The vitamins and minerals in supplements are synthetic forms of nutrients. However, the word synthetic doesn't necessarily mean inferior. Even supplements that claim to have natural ingredients contain some synthetic ingredients. Supplements that list nutrients individually, such as vitamin C, or that use chemical names such as ascorbic acid, are almost certainly synthetic.
This research should not be confused with the health-promoting functions of natural versions of these nutrients found in natural foods. Decades of research and thousands of studies demonstrate the effectiveness of these natural dietary nutrients in successfully preventing and treating diseases. The case of vitamins C and E. The synthetic compounds most commonly used in dietary supplements are the vitamins themselves. In fact, nearly all of the vitamins found on store shelves and those used to fortify foods (even “natural foods”) are synthetic.
A common exception is vitamin E, which is found in synthetic or natural supplements. But the so-called natural vitamin E is actually quite unnatural. Beta-carotene is not vitamin A, but a phytonutrient, some of which are converted to vitamin A compounds in the body. For those who are deficient in vitamin A, this can be much more efficient than trying to get enough from the diet.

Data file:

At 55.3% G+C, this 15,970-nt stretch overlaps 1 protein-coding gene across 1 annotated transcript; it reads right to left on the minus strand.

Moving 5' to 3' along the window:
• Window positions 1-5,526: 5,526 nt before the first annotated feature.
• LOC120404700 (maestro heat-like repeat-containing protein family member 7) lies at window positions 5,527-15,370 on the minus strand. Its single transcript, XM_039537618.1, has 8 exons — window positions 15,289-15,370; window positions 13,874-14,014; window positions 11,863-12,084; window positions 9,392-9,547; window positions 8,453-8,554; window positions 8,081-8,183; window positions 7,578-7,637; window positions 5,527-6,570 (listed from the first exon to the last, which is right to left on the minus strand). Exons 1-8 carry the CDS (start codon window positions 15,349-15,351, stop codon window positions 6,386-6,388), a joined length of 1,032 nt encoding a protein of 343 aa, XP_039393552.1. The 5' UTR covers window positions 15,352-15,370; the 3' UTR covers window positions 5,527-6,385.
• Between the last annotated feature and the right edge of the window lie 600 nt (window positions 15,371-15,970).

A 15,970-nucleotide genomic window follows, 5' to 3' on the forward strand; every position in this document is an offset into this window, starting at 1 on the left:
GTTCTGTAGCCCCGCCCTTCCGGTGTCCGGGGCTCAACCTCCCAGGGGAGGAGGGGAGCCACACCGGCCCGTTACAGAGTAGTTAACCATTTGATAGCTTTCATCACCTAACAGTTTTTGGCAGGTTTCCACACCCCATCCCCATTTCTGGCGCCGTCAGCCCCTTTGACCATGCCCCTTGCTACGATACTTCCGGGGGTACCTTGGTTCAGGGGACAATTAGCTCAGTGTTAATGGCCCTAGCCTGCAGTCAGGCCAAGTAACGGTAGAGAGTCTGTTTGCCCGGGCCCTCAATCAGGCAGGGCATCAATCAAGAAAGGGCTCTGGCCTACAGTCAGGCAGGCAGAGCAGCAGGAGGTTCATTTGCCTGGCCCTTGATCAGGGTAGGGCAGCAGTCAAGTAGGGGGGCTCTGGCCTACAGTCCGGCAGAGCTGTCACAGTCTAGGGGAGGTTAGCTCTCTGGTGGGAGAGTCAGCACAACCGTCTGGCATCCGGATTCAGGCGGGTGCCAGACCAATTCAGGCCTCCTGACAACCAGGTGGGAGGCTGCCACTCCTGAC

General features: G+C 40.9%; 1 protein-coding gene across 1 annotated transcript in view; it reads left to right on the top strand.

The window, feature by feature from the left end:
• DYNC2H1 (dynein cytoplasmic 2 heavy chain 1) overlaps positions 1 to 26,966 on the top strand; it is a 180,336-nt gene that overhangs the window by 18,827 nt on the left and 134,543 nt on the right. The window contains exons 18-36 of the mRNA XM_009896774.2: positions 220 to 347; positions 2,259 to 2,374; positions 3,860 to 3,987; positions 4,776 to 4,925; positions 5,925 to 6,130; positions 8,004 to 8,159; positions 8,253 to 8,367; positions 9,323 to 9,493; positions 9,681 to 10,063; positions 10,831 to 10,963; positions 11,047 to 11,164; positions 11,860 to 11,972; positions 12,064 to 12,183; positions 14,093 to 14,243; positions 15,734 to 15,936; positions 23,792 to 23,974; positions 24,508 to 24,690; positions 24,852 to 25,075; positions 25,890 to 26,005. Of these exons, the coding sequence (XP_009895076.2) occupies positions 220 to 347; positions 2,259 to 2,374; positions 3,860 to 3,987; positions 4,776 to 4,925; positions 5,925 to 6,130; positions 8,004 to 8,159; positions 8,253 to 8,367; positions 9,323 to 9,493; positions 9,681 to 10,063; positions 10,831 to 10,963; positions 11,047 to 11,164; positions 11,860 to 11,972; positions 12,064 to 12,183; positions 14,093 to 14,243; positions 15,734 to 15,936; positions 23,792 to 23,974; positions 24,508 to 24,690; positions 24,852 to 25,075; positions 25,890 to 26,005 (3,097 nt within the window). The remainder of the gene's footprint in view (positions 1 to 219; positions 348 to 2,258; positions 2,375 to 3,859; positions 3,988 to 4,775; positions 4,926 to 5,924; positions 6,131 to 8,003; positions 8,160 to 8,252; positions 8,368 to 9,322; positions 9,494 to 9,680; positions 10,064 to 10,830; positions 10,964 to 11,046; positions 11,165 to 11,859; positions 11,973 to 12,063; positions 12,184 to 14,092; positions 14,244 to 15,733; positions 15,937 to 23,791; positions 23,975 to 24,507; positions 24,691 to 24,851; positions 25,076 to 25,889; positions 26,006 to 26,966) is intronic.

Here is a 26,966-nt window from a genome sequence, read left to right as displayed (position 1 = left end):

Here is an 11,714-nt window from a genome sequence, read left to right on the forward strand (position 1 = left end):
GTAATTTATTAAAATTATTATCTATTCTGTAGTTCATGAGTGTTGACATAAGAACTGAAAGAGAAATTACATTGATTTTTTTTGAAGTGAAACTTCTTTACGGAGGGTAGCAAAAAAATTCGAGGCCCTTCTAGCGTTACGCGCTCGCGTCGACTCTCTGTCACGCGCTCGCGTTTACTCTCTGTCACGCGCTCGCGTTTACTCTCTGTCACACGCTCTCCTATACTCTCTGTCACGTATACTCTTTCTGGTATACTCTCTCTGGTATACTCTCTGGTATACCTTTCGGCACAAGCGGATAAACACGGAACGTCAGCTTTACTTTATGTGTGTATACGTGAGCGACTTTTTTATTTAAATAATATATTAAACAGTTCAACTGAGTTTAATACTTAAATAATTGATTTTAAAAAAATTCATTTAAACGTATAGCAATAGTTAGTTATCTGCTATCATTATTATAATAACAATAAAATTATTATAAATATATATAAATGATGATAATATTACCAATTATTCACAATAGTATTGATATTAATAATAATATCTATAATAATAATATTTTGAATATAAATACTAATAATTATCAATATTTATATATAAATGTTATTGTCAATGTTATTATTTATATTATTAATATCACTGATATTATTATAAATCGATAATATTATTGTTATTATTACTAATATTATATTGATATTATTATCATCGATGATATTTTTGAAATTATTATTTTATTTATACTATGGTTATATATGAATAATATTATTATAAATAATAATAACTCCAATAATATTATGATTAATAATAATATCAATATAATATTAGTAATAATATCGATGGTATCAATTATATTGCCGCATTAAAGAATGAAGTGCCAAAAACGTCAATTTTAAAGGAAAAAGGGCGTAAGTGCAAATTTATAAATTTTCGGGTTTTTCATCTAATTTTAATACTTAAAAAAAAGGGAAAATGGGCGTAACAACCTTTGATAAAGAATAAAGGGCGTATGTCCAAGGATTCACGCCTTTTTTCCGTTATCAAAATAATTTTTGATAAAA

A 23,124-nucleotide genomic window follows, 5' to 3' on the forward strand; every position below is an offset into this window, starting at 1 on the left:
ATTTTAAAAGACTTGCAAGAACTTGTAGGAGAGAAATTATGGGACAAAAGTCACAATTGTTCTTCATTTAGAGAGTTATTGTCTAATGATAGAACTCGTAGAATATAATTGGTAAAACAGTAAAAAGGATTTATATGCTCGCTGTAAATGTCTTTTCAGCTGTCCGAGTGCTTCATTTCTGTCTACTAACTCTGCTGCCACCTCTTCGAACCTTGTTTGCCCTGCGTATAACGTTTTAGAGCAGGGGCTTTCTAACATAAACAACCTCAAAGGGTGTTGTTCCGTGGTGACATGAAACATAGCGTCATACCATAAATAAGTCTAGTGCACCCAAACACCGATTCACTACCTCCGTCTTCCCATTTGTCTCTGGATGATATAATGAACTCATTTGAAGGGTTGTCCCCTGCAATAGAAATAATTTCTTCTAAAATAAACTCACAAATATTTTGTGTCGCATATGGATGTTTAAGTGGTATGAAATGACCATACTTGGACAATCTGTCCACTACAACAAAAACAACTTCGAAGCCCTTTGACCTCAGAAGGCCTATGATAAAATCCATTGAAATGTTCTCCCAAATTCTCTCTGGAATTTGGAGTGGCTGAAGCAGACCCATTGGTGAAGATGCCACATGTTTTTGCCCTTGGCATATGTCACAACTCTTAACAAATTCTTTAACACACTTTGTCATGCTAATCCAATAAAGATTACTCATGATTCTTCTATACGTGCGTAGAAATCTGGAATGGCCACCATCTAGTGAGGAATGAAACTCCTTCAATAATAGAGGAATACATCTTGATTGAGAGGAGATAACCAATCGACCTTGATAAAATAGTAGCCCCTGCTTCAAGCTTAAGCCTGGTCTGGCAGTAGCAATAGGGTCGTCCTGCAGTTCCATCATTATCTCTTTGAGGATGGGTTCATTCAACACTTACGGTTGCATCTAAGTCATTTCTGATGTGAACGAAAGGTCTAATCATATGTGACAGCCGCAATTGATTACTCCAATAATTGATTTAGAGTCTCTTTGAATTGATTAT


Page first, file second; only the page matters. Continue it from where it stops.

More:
Therefore, the amount of vitamin C a natural supplement contains can be listed in the supplement information table as “vitamin C” (100 mg) and not include “ascorbic acid” (or any other of the many types of synthetic vitamin C). Let's see how organic vitamins and supplements differ from synthetic ones, so you can make an informed decision about the best option for you. Some synthetic vitamins can be converted to their active forms once in the body, but they require additional nutrients. Other amino acids and vitamin-like compounds, such as trimethylglycine (TMG) and acetyl-L-carnitine, are also synthesized. When taken in excess, water-soluble vitamins, such as vitamins C and B, are eliminated from the body through urine.
The ingredient list should include whole foods, rather than just vitamin C or vitamin E separately. Almost all vitamin C in dietary supplements is synthetic and, as such, appears on the label as “ascorbic acid”.”. A new study on vitamin C (Am J. Clin Nutr; January 2000) showed that adults who took the synthetic version had serious side effects.
The additional compounds you receive from vitamins made with organic ingredients will interact with your digestive system more naturally than synthetic compounds. A variety of synthetic vitamin D compounds have been developed, the most common of which are calcitriol, doxercalciferol and calcipotriene. Vitamin D supplements have been linked to numerous benefits related to cancer, bone health and brain function, to name a few.